GUEST POST: Clothing Donation Bins: A Valued Convenience in Our Communities

Posted at October 6, 2015 | By : | Categories : Green Living | 1 Comment

Kristin Greene is the Vice President of Federal & Local Affairs at The Molera Alvarez Group in Phoenix, AZ. She is also a government affairs consultant for ATRS. Here’s her perspective on clothing donation bins and the good they do in our communities:

Valerie & Mayor Jackson donatingCity of Lithonia Mayor Deborah A. Jackson donating in an ATRS Clothing & Shoe Recycler located at the municipal recycling center.

Why do city officials dislike clothing donation bins? Why do they think these bins attract homelessness or cause blight? Worst of all, why are they creating burdensome regulations that make it difficult to divert your unwanted items from landfill?

One word: Misunderstanding. Cities seem to think donation bins attract dumping, don’t follow city rules, are just duping the public for profit and are a nuisance to the community. Wow! How can one little 5×5 bin do all that? It can’t. Let’s take a look at the facts:

*Donation bins do not attract dumping any more than outdoor garbage cans or recycling receptacles. No one can control human behavior, but donation bin operators – especially those bound by the S.M.A.R.T. Code of Conduct – do their best to keep recycling areas clean. After all, it is their reputation at stake!

*Legitimate donation bin operators follow all city rules. They are valued advisors in their communities and often work with local legislatures to assure standards are upheld. Bin operators that do not follow the rules do not belong in the community!

*Legitimate donation bin operators prominently display contact information, including a phone number and web address, on their signage. Simply look up the company and the benefiting charity online to verify their authenticity.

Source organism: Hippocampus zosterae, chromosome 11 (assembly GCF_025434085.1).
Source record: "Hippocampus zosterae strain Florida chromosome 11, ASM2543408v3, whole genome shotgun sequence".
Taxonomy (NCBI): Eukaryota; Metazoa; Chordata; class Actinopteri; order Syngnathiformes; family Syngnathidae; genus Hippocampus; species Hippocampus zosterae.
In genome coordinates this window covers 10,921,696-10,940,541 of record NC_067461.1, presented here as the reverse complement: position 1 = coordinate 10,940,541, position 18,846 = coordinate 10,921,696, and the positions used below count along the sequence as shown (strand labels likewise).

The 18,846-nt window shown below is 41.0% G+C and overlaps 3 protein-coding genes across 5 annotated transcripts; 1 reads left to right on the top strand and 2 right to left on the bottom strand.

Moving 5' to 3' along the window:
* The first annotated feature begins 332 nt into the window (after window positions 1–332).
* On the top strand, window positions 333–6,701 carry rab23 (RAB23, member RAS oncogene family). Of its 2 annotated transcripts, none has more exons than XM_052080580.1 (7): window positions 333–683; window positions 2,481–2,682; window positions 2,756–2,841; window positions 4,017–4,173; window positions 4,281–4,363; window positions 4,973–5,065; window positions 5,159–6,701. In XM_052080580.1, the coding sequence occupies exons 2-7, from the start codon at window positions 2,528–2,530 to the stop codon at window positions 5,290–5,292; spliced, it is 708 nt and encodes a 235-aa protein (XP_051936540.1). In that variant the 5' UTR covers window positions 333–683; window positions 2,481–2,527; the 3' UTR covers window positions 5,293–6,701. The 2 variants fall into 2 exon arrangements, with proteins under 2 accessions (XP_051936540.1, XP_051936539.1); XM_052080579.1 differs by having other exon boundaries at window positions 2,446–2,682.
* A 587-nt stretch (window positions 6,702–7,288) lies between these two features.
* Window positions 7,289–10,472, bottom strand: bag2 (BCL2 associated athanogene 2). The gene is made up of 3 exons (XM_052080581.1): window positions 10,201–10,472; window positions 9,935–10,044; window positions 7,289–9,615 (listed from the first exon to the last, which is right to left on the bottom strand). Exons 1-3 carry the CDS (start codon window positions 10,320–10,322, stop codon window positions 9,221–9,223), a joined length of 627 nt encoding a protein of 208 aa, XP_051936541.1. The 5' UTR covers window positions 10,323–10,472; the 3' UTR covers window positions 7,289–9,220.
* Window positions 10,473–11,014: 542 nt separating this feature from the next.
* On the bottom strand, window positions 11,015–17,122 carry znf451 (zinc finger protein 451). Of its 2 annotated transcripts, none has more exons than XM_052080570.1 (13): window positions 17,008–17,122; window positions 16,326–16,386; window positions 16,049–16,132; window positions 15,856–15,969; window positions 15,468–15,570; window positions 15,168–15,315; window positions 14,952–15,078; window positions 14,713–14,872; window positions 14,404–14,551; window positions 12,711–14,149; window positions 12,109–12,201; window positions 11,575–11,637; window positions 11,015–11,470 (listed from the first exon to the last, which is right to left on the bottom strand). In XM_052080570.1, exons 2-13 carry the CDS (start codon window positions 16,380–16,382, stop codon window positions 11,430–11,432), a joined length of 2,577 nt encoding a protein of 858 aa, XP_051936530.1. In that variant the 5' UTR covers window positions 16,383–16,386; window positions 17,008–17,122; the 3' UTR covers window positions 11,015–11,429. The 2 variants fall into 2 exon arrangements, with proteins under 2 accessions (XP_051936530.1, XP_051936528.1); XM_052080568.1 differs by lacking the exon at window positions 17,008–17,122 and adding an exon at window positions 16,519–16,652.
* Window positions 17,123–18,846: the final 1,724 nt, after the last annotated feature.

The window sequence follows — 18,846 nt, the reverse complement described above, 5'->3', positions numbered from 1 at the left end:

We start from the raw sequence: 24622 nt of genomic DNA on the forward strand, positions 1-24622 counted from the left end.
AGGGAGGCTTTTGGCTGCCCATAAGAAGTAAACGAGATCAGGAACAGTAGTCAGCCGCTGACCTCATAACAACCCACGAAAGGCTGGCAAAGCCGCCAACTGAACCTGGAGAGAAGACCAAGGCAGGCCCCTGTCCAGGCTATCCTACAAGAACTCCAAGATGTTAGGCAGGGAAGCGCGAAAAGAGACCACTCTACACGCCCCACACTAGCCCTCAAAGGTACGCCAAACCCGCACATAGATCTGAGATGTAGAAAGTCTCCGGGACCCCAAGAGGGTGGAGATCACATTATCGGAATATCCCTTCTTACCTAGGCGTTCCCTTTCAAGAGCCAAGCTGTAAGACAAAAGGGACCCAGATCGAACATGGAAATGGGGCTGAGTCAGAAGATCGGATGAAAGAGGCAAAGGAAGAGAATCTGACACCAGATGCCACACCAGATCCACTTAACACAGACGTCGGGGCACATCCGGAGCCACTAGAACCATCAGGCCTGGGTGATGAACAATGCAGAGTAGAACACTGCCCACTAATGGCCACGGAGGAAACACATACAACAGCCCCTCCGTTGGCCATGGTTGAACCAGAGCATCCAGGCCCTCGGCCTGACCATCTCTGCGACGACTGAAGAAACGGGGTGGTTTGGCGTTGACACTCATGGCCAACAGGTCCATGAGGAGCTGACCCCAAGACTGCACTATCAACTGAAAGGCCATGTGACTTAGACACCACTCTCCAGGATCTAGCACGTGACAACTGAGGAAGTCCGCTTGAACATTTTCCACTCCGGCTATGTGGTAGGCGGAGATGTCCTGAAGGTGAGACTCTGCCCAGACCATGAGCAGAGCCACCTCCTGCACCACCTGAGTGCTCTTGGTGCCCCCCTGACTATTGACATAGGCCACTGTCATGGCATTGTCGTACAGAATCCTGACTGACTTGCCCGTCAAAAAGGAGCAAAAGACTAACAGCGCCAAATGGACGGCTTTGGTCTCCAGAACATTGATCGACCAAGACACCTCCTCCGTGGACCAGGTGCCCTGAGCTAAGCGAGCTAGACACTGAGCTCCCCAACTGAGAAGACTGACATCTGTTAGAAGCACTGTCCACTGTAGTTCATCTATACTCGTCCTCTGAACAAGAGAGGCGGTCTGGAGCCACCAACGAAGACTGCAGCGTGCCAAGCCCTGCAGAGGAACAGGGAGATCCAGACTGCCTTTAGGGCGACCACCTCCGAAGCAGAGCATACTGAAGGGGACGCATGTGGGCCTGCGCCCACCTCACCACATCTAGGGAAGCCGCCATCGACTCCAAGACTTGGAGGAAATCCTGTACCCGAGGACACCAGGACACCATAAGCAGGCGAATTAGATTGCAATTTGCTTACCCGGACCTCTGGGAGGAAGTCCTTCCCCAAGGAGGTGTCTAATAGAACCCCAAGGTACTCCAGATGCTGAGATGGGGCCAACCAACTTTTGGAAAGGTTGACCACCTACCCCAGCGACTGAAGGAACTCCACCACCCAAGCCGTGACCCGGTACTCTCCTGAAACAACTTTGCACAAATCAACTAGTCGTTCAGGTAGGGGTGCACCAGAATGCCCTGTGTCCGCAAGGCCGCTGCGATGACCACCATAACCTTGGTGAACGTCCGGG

*What about the “for-profit” status of these bin operators? Well, every other category of recycling is run entirely in the private sector by for-profit businesses. Textile recycling companies specifically are often hired to help a charity that does not have the resources to fundraise in a worthwhile capacity. They provide millions of dollars each year to local non-profit organizations. These companies are part of the charitable world, not in competition with it.

Unfortunately, cities misunderstand what clothing recyclers do. They misunderstand the value these bins bring to the community. So what is that value, you ask?

One word: Convenience. Clothing donation bins are an easy, convenient drop off location for all your unwanted textiles, from clothing & shoes to bedding, toys and more. There’s no denying it: We all want convenience. We are an instant-messaging, fast food, DVR society. Donation bins extend highly-coveted convenience with enormous benefits – letting citizens help both philanthropic organizations and the environment, all with one stop!

*Donation bins make it easy & convenient to support local charities without coughing up cash. When you clean out your closet and drop off unwanted clothing, shoes & textiles, every item creates funding for the charity advertised on each donation bin’s sign. Every dollar stays local to support the organization’s programs & services!

*Donation bins are a convenient way to recycle items that your city does not accept. Items dropped off at the collection bins will be recycled, reused and repurposed to increase diversion rates and create a cleaner, greener community.

So how do we spread the word? We must all work together, from community members who utilize donation bins to support their favorite charity to those who are just looking for a way to recycle items the city does not accept. Let’s educate cities on the need for legitimate, community-partnered donation bins.

Call your local city officials and let them know how important the donation bins are to your community. They only hear bad news, it’s time to share some good!

Help keep our communities clean & green by knowing where to throw! Place only accepted textile items in ATRS Clothing & Shoe Recyclers. Remember, if it doesn’t fit, it doesn’t belong! Check out hashtag #KnowWhereToThrow on social media for the scoop.

  • Debra Stevenson Peganyee

    Kudos to Kristin! This blog really helps dispel those myths.